The European Union (EU) carbon trading scheme has been hit by economic jitters and concern over an efficiency drive, costing EU allowances (EUAs) a quarter of their value over three weeks while raising the profitability of coal generation.
As the carbon market approaches a seasonal slide over the summer months, an enduring surplus in EUA permits has been worsened by a plan to sell an extra 300 million permits by 2012 to raise funds for green projects, especially those in carbon capture and storage (CCS).
“Certainly this should push more coal plants into merit,” Barclays Capital analyst Trevor Sikorski told Reuters Africa. Merit is a measure of the relative profitability of different forms of generation such as gas or coal.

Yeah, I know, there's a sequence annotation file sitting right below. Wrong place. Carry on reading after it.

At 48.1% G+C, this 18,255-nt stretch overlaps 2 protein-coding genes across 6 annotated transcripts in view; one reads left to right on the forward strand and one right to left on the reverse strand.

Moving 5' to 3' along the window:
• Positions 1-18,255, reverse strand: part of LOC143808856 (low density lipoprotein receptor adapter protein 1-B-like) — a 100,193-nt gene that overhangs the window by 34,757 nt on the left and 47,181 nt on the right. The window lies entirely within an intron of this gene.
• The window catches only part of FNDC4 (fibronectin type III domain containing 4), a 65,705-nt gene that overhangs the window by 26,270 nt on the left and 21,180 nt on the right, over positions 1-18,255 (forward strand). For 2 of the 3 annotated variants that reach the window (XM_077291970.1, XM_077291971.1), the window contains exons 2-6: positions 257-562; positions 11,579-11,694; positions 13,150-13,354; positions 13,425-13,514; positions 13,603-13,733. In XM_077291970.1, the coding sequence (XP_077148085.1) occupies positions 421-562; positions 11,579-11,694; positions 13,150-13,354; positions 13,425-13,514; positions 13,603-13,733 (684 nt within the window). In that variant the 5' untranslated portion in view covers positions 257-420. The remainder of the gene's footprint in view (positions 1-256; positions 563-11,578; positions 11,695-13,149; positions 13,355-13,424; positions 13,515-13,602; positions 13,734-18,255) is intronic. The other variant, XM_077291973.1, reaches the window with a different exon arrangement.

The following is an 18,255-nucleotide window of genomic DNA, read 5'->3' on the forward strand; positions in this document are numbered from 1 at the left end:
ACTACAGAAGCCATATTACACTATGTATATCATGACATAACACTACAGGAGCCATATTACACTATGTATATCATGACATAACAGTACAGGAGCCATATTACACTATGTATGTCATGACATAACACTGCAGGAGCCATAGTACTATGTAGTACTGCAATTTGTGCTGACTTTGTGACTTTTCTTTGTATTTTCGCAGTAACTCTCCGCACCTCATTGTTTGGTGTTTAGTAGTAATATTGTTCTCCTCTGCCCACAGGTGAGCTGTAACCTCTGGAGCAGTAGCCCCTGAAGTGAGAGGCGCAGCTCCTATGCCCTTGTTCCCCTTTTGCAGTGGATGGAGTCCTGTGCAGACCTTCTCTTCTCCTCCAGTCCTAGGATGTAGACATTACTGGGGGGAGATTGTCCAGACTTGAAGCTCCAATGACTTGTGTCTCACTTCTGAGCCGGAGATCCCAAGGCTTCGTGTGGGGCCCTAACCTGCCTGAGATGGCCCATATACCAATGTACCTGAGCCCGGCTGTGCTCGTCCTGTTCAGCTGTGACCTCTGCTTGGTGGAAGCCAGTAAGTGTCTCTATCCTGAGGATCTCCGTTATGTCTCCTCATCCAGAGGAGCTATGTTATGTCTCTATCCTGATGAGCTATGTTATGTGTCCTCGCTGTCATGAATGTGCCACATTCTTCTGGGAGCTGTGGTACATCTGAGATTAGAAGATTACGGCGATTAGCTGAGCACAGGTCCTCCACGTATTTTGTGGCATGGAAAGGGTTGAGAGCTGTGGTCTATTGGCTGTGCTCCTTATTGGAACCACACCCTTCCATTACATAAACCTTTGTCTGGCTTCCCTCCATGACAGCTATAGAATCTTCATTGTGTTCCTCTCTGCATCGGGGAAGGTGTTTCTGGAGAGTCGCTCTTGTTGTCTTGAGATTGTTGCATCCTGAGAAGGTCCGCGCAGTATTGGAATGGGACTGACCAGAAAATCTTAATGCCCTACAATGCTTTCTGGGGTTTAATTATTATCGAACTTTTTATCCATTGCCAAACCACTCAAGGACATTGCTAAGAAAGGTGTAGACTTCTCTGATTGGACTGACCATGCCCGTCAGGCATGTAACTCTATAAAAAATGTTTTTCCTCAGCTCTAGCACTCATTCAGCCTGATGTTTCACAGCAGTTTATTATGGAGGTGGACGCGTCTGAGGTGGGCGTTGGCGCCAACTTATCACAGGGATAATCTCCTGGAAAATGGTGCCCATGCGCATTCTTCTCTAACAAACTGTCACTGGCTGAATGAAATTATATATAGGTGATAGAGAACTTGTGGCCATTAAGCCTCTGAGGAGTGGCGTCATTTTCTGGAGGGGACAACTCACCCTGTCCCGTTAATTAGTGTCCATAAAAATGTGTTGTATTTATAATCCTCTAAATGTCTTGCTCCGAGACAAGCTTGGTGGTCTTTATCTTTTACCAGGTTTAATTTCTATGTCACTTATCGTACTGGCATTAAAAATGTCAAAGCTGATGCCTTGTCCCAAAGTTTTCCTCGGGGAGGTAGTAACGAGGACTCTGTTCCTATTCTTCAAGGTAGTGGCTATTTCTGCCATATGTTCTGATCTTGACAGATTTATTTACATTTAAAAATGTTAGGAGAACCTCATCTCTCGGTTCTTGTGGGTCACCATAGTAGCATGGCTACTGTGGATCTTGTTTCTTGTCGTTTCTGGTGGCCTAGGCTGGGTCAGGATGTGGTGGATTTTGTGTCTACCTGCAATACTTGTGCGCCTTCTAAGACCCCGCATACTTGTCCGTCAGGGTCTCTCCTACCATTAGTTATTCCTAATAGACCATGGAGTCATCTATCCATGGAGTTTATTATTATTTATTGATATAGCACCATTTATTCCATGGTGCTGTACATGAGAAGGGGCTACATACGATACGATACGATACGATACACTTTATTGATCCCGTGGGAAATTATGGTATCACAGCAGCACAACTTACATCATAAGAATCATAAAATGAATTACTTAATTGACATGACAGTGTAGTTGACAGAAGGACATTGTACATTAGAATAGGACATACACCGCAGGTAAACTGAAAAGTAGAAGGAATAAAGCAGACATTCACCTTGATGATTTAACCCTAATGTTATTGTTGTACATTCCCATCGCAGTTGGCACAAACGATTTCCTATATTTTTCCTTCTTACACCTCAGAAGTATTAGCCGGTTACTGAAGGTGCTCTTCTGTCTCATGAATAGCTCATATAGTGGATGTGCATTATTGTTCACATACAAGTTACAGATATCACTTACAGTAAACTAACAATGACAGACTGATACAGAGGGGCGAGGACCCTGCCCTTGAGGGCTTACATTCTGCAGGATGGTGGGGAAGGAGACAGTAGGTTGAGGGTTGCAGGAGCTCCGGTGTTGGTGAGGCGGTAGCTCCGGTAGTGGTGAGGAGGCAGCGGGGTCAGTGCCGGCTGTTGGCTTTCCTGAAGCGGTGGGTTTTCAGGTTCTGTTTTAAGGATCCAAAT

The drop in carbon prices has also slashed the total value of EUAs to EUR4bn ($5.7bn) on 23 June, down from EUR5.4bn on 31 May.
The slide has been accelerated by concern over Greek finances and the implications of an efficiency directive. The EU has failed to confirm that surplus EUAs would be removed if the price of the permits were undermined by efficiency gains.
An analysis of a planned energy efficiency drive concluded that carbon prices could plunge to less than EUR14 per tonne in 2020, down from EUR25, if the efficiency drive achieved its objectives.
In separate news, the European parliament has delayed until 4 July a vote on raising Europe’s goals in carbon emission reduction from 20 per cent by 2020 up to 30 per cent.
According to the BBC, the failure of Europe’s environment ministers to reach agreement on the higher target in a meeting in Luxemburg on 22 June was blamed by the UK’s energy minister Chris Huhne on Poland.
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